In faithful English teacher fashion, for Michael’s birthday yesterday, his mom wrote him a poem. She was up at 4am Saturday morning anyway, wrote it, and was done by 6:30am (she said). A piece of Word doc taped into the card whose commercial printed sentiment read: Happy Birthday tough guy. It was a lyric poem dressed up with rhyme that Michael read aloud to us (his family), each word enunciated with mock (“These landmarks are very confusing – a birthday, a wedding, teams losing / They sometimes are sad / And sometimes are glad / And often they robe you of snoozing”) was clue enough to his grandmother to keep reaching into her bag of murmured “Madonna mias” after each stanza’s rest, if not before.
“How do you spell rob?” he asked his mother.
“R-o-b,” she answered.
“Because you wrote ‘robe,’” he said, reaching across me to kiss her hand.
We sat and laughed at her ode – a piece of writing that probably sounds easy to compose (once it is composed) but I secretly know how that verse goes. I used to write so much poetry. Or as I labeled it in my twenties, poetic prose, because I didn’t take enough poetry courses in college to feed my confidence, or knowledge for it. I always wrote out of a combination of needing to write so that I could feel justified in a deep well of juvenile-turned-adult feelings, and to keep hold of my life and remember the details because whew! I’ve hung around in a lot of smoke. I also wrote to provide myself with a practiced script of sense, not necessarily for the listening ear, but for my love of clarity and brain-tease. (I will sooner try to write something than attempt a math riddle.) I know I’m not alone when I acknowledge that writing is hard. Writing something that you like is even harder. Someone I used to know once told me my writing was lazy, that my snippets of language were teasers of something better and that I was too afraid, too indolent, to move them into something larger. At once offended and found out, I knew this was why I did my best to avoid poetry workshops and writing groups; criticism felt like an unleashed beast I never had the spirit to wrestle. (Still working on mustering that spirit. Any advice?)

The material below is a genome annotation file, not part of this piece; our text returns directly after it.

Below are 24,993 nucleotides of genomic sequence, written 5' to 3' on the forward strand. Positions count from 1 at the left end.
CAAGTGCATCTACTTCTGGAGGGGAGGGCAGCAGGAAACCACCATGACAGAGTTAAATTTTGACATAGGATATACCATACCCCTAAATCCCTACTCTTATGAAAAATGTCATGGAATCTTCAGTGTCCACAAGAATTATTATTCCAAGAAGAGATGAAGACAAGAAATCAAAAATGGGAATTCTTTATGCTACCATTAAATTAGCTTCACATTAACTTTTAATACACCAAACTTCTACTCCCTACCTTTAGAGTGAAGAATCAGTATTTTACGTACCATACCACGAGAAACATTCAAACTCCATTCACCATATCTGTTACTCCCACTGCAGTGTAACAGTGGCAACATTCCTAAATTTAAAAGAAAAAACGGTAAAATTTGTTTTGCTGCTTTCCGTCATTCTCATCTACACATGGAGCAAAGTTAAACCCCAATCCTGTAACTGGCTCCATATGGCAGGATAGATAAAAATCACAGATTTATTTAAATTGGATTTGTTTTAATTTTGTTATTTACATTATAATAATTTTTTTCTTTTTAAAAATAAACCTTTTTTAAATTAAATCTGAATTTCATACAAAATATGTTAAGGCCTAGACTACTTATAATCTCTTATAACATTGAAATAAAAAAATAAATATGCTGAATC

I loved Michael’s mom’s poem. I love that she wrote it so early in the morning on the day of the birthday and I love that she printed it out without proofreading. It gave us something to laugh about. It reminded me of another reason I write: Because it’s fun.